Archives of the TeradataForum
Message Posted: Mon, 23 Jun 2003 @ 22:13:34 GMT
<-- Anonymously Posted: Monday, June 23, 2003 14:54 -->
Can somebody please explain to me the difference between batch referential integrity and standard referential integrity?
From the description of them, they appear different, but in practice they appear to do the same thing. From the manuals:
- Tests each individual inserted, deleted, or updated row for referential integrity.
- If insertion, deletion, or update of a row would violate referential integrity, then AMP software rejects the operation and returns an error message.
- Tests an entire insert, delete, or update batch operation for referential integrity.
- If insertion, deletion, or update of any row in the batch violates referential integrity, then parsing engine software rolls back the entire batch and returns an abort message.
Lets say that I had a table called X with some number of rows and I wanted to insert these rows into table Y (insert into X select * from y). However, some of the rows violated an RI constraint that table Y had. From reading the manuals, it seemed to me that if using standard RI, all of the valid rows would be inserted but the invalid ones would not. But with batch RI (which is "all or nothing") I would expect nothing to get inserted since it would check for problem rows up front and return an error right away.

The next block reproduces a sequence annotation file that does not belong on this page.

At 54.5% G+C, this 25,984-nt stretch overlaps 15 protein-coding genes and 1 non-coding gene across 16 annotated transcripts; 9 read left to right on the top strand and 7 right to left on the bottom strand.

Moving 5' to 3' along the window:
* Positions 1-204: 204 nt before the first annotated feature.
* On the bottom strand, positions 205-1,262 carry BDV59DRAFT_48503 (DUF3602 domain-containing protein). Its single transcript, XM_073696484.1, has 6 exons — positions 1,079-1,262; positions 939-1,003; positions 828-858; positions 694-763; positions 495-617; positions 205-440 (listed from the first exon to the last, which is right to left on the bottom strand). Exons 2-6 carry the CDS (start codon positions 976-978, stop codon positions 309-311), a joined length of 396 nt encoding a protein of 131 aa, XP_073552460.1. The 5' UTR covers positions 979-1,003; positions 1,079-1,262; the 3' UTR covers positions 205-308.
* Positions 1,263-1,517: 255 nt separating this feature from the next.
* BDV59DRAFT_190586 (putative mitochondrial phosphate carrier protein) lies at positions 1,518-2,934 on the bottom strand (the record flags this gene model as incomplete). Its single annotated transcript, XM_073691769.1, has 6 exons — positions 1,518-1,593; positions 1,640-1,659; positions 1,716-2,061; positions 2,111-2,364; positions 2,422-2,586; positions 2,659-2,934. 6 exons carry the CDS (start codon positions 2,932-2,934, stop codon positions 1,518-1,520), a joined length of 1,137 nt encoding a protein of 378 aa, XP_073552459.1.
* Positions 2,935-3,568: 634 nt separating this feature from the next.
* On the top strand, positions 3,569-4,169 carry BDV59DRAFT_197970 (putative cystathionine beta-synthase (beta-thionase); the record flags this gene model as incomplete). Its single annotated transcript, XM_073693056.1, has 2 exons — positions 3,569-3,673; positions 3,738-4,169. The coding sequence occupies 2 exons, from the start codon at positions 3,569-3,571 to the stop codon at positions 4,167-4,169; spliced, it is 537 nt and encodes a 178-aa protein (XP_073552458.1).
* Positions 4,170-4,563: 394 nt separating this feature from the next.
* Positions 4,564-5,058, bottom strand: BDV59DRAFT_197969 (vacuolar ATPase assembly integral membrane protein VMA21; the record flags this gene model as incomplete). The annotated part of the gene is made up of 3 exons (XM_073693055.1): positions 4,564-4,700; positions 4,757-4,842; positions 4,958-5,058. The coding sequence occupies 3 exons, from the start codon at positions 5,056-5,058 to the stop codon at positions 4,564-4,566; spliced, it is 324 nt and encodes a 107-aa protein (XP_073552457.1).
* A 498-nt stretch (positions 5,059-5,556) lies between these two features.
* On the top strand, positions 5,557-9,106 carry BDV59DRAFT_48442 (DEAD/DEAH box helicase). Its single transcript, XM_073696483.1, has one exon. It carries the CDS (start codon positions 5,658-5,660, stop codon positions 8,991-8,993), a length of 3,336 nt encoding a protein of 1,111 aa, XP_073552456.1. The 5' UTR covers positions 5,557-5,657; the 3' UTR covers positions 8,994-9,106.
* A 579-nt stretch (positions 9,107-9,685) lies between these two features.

However, in my tests, both standard and batch RI have the same results... no rows inserted. Now, prior to reading about batch RI, I would have assumed that the standard one would fail outright (i.e. be "all or nothing" -- which it does seem to be doing) but I thought that this couldn't be the case given the similar discription that batch RI has.
If in fact there is no difference except in how Teradata processes things internally (i.e. where it checks for invalid rows) then why would you want to use one over the other? Wouldn't you always want to use batch since it does the checking up front and saves processing time?
Thanks a lot!
|Copyright 2016 - All Rights Reserved|
|Last Modified: 27 Dec 2016|